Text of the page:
Yeah, Carl, I know that one of the services that we offer here through our analytics offering is model monitoring, which I know can really help simplify the model governance side of things, any other color, kind of want to add on to some of the best practices for organizations.
Carl Spilker 18:29
I was thinking about the legacy models, you built them for stability, you're happy, they weren't razor sharp, but they're razor sharp, they told very quickly, that they're sharp, and they worked and they last for a long time. This way, we kind of think with the AI technology, you can actually create a razor sharp utensil to segment much deeper into the pool. So then you think about what is my infrastructure? Can I execute on this very efficiently with AI technology? That's where I believe our software can handle that. And then number two is how quickly can you adapt to the changes because the sharper things are, the more likely they're gonna get Braille and break down and need some retuning rebuilding. And so our ability to kind of reshape the model, the monitoring, say, hey, look, things are starting to drift. The universe that I bring in through the door has started to change, how quickly could I adapt to it? Then more importantly, how quickly can I redeploy my new change into the environment? So I'd say we're the early days where we're using supervised intervention to reach and redevelop we're using a better platform to be more efficient to deploy and execute. And to me that means that 2024-2025 We can find out models drifting, shifting, return or rebuild or redeploy, instead of monster they turn into AIDS, it's going to be pretty clear that after a point of time, we just turn on the machine that turns into a true AI. It's a Moving Interactive model, it's learning and adjusting to the, to the market, that condition similar to the sprinkler analogy is going to start adjusting. And our ability to kind of step in as an overseer, which still require some human intervention, that makes them monitor modulating adjustments will make that product significantly better. So from a lending perspective, there's a lot of regulatory, describe what's going on, give people feedback, that's gonna start becoming very simple, uncovered explainable. And we're really close within a couple, two to five years.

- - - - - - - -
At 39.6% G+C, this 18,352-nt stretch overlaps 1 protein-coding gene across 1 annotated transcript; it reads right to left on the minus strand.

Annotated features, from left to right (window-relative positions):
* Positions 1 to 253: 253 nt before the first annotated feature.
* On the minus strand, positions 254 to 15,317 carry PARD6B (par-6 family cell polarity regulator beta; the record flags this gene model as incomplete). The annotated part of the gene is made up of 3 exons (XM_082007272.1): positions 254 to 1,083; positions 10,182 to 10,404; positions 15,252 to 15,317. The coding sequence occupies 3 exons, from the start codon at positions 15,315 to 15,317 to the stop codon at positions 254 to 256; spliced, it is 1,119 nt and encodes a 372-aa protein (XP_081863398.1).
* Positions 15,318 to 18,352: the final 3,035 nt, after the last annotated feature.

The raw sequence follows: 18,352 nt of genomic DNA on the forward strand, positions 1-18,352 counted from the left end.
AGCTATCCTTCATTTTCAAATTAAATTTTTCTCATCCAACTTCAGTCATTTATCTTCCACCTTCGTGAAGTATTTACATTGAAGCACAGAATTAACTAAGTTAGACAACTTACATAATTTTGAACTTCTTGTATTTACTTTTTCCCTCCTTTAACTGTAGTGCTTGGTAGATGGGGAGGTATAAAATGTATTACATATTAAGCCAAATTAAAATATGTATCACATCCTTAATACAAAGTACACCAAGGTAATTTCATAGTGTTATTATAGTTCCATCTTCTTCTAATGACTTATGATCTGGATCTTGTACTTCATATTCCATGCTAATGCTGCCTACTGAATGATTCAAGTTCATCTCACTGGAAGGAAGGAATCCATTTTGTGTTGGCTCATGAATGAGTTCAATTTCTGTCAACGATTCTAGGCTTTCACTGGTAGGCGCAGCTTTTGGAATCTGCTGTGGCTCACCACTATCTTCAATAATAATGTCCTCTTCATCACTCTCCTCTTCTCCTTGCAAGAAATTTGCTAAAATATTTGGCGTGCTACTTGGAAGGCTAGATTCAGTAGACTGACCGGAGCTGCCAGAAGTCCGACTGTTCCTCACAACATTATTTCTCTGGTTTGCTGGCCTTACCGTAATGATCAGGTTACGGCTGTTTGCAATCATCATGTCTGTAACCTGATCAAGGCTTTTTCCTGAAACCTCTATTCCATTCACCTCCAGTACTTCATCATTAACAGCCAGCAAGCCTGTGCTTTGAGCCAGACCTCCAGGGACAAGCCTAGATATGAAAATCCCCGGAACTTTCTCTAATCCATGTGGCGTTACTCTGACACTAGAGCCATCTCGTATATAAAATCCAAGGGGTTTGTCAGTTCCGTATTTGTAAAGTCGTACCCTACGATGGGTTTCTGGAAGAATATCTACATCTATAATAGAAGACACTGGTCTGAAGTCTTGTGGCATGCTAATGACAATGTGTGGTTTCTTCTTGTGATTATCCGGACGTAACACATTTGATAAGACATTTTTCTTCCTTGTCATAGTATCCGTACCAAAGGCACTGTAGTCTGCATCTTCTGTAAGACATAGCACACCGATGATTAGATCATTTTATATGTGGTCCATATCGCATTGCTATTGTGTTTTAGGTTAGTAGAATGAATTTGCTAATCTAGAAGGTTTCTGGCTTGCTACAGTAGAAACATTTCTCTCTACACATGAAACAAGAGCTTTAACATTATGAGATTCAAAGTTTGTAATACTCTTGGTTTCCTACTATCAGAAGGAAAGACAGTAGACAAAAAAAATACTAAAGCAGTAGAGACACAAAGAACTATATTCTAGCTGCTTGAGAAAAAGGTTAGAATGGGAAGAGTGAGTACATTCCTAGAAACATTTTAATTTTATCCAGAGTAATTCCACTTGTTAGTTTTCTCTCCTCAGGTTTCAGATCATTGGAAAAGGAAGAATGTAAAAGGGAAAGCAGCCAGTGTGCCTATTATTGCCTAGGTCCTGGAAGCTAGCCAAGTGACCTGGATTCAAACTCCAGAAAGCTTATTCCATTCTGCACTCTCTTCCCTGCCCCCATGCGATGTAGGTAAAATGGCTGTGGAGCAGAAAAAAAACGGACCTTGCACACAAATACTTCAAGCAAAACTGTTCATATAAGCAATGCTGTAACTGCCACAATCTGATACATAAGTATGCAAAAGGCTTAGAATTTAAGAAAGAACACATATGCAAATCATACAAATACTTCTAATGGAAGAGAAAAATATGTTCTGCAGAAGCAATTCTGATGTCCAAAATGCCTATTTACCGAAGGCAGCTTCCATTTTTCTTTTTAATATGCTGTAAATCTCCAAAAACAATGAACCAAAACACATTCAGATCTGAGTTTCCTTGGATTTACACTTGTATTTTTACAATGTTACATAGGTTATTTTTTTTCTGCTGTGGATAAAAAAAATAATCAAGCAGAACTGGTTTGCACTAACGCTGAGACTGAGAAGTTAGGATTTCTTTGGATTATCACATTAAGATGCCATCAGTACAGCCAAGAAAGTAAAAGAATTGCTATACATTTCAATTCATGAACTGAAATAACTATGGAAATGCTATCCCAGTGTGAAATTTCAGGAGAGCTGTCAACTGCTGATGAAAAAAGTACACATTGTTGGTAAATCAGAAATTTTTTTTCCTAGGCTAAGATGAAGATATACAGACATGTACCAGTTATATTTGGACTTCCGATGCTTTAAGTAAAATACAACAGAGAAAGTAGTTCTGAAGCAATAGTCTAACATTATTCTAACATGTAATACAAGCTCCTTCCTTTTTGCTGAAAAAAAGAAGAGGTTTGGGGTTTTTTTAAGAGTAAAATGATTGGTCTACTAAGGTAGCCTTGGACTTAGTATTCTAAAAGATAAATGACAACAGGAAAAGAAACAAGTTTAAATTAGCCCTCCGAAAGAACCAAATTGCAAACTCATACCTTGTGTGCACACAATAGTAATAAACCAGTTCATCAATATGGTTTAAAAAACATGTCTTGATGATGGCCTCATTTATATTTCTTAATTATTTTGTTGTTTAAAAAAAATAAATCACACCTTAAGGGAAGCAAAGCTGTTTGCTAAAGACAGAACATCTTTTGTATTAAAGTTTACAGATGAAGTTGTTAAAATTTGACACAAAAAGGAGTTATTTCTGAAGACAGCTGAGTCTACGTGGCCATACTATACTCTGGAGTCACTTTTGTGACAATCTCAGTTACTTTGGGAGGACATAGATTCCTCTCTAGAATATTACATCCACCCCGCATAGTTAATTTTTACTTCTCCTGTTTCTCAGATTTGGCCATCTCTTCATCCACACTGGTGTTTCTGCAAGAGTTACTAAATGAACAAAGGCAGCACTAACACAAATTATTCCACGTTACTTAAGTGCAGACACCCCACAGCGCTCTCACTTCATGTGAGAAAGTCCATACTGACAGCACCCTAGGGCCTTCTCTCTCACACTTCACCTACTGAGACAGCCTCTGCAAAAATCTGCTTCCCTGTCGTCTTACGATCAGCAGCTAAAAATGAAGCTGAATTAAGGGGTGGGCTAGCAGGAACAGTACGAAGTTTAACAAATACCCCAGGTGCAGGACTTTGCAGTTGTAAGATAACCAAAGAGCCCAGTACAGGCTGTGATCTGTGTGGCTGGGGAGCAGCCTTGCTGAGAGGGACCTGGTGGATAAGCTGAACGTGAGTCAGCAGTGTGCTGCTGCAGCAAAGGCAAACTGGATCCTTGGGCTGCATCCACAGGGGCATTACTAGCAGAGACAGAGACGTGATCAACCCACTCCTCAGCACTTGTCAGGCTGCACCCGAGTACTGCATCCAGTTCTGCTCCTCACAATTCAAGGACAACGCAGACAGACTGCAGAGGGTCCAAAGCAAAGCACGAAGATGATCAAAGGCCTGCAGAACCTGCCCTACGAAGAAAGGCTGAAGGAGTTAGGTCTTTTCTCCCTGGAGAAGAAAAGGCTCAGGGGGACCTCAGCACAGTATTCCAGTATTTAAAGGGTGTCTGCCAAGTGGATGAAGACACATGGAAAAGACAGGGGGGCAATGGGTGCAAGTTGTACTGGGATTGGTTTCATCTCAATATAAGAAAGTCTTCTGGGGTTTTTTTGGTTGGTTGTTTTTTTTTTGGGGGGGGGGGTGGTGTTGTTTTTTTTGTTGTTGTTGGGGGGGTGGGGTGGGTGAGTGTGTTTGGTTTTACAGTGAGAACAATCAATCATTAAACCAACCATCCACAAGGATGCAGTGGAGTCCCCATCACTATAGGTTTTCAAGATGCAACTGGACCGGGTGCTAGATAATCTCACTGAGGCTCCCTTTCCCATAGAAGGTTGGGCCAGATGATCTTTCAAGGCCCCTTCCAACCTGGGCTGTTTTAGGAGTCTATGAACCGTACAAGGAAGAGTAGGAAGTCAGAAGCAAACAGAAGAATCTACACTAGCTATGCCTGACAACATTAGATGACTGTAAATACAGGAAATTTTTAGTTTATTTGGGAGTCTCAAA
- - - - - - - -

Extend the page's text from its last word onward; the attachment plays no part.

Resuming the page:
Matt Tepper 20:56
So I know that we've all heard the jokes about our phones, or our smart TVs, suddenly listening to our conversations displaying relevant ads, which obviously is an example of the presence of AI fueled algorithms in our daily lives. Although I think you both can speak to the fact that AI's reach bar extends just beyond just targeted advertising. So Carl, I might pose this to you, where does AI exist in our everyday lives? That might surprise us? Are there any lesser known applications or areas where AI is kind of is quietly working behind the scenes?